HFA yields a worse result. Also, in the calculation of the PL spectrum for a quantum Hall system, using the screened HFA would predict a red shift, instead of the observed blue shift, near integer 4lling factors. In this paper, we calculate the electron self-energy beyond the screened HFA by including the Coulombhole term. We study in detail the change of self-energy as various physical parameters, such as the width of quantum well and the strength of disorder, are changed [8]. 1 Calculating the conduction electron energy together with the valence hole energy enables us to calculate the PL spectra since the latter are largely determined by the energy di3erence between electrons and holes. The outline of this calculation has been published in the study of PL in Refs. [2,3]. It is believed 1

This paper studies how the distance between the electron layer and the hole layer a3ects the PL spectrum.

1386-9477/02/$ - see front matter ? 2002 Elsevier Science B.V. All rights reserved. PII: S 1 3 8 6 - 9 4 7 7 ( 0 2 ) 0 0 6 6 0 - 4

Ming-Che Chang, H.H. Cheng / Physica E 15 (2002) 238 – 242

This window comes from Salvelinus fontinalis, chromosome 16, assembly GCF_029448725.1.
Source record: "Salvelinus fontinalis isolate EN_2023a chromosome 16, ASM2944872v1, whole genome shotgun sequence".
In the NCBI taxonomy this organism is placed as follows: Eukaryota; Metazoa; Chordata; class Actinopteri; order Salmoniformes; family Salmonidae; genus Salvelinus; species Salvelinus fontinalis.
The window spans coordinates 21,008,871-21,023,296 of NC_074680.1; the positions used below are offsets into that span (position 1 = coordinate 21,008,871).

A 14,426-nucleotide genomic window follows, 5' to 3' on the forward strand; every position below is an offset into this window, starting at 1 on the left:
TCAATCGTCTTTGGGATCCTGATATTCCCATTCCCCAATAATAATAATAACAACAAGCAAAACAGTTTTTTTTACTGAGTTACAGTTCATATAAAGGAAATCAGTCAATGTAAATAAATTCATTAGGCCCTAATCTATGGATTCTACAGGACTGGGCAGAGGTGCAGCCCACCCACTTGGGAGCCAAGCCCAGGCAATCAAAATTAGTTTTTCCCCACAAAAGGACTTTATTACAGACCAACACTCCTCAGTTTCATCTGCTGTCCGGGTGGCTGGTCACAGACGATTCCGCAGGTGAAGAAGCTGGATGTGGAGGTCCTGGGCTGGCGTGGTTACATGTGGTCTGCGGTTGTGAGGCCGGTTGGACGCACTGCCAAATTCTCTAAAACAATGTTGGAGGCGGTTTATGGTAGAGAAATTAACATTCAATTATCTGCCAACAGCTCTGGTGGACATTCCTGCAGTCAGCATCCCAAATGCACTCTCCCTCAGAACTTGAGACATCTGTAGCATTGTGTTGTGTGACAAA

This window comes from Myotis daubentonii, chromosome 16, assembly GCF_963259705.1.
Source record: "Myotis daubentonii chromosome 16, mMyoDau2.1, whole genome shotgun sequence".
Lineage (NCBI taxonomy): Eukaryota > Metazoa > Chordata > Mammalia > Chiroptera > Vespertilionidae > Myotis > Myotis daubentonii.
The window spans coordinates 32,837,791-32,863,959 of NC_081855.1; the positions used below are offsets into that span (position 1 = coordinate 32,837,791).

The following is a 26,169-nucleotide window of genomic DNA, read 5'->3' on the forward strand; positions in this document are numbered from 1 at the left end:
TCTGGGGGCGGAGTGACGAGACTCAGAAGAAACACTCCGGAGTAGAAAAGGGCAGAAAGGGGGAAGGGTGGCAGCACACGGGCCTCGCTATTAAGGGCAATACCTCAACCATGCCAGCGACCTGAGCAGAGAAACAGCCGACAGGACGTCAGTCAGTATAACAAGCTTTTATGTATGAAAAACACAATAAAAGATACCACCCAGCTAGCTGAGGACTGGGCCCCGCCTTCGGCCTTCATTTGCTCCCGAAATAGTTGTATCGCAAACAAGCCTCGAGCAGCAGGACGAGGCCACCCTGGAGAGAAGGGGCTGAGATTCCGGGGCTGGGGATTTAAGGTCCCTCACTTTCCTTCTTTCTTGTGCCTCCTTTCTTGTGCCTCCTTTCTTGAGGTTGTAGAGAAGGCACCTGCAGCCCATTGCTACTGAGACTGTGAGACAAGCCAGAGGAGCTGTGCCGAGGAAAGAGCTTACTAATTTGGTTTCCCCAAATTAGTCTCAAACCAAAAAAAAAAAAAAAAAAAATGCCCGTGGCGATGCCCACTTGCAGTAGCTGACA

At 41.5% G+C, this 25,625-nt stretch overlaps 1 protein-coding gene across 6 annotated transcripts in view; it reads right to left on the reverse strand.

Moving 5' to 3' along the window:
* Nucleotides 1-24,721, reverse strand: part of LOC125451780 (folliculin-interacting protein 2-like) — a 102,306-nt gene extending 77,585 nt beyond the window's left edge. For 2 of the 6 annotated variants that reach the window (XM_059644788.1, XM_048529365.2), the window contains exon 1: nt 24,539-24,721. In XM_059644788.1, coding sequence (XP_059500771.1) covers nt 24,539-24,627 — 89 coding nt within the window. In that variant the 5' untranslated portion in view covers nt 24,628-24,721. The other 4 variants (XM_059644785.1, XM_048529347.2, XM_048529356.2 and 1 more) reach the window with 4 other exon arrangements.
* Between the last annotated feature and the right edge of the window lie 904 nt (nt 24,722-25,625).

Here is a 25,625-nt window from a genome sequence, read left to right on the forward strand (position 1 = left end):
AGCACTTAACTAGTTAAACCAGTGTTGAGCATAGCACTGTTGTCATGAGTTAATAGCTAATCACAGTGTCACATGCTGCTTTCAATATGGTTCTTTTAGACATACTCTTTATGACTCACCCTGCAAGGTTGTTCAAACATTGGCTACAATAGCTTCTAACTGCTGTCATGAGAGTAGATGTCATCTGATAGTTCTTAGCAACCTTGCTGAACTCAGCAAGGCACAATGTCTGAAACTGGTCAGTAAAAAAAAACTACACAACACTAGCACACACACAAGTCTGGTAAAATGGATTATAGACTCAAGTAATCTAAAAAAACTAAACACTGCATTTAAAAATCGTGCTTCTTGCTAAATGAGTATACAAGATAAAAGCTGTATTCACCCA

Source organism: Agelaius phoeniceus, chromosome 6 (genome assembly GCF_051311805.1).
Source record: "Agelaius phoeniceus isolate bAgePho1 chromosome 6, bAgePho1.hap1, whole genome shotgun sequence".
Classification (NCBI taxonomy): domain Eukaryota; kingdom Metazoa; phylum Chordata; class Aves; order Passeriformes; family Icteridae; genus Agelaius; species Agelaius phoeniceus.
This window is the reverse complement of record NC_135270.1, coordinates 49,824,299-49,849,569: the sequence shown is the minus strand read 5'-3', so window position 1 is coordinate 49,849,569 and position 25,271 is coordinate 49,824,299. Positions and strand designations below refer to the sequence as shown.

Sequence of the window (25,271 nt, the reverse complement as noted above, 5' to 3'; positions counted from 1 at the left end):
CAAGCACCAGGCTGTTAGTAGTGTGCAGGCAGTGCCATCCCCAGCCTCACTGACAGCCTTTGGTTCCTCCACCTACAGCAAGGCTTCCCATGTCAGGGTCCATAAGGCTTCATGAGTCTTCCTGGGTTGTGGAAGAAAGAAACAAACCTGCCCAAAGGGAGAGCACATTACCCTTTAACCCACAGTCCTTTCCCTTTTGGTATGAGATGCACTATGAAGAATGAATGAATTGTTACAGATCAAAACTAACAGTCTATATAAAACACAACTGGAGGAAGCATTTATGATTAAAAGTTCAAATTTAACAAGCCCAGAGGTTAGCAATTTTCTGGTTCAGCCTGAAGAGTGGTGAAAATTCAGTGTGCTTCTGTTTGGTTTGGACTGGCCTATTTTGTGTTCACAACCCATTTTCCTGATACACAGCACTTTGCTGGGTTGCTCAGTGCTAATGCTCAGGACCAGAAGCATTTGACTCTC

that their calculations are applicable to dirtier samples where disorder e3ect is dominant, and many-body interactions are added later on as perturbations. On the contrary, for high mobility samples where many-body e3ects are dominant, various di3erent spectral features might appear. For example, the abrupt red shift near 4lling factor  = 1 has been attributed to di3erent recombination mechanisms at  = 1+ and 1− [9–11]. In the vicinity of  = 1 quantum Hall ferromagnet, it costs less energy to create a skyrmion than to create a quasi-particle. Therefore, skyrmion-related features of the PL spectrum may appear [12–14]. Some groups observed a low-energy satellite peak in PL as  ¿ 2, which has been explained as a signature of Anderson-Fano-like resonance [9,11,15]. In other occasions, multiplet structure near the neutral exciton recombination line has been observed, which is due to either charged excitons or low-lying many-body excitations [16,17]. The motivation of this work is to explain the PL spectra reported in Ref. [18], in which none of these many-body features seem to be relevant. The observed blue shift near integer 4lling factors is best explained using Katayama’s and Uenoyama’s slightly di3erent theories [2,3]. Katayama and Ando use the plasmon-pole approximation, while Uenoyama and Sham use the quasi-static approximation, to obtain the dielectric function. We will follow the latter approach, which is computationally less involved, but is expected to be less accurate at high magnetic 4elds [19]. In the quasi-static random phase approximation, the electron energy is composed of the bare particle energy, the screened exchange energy and the Coulomb-hole energy [20–23]: 2 En = En0 + nsx + nch ;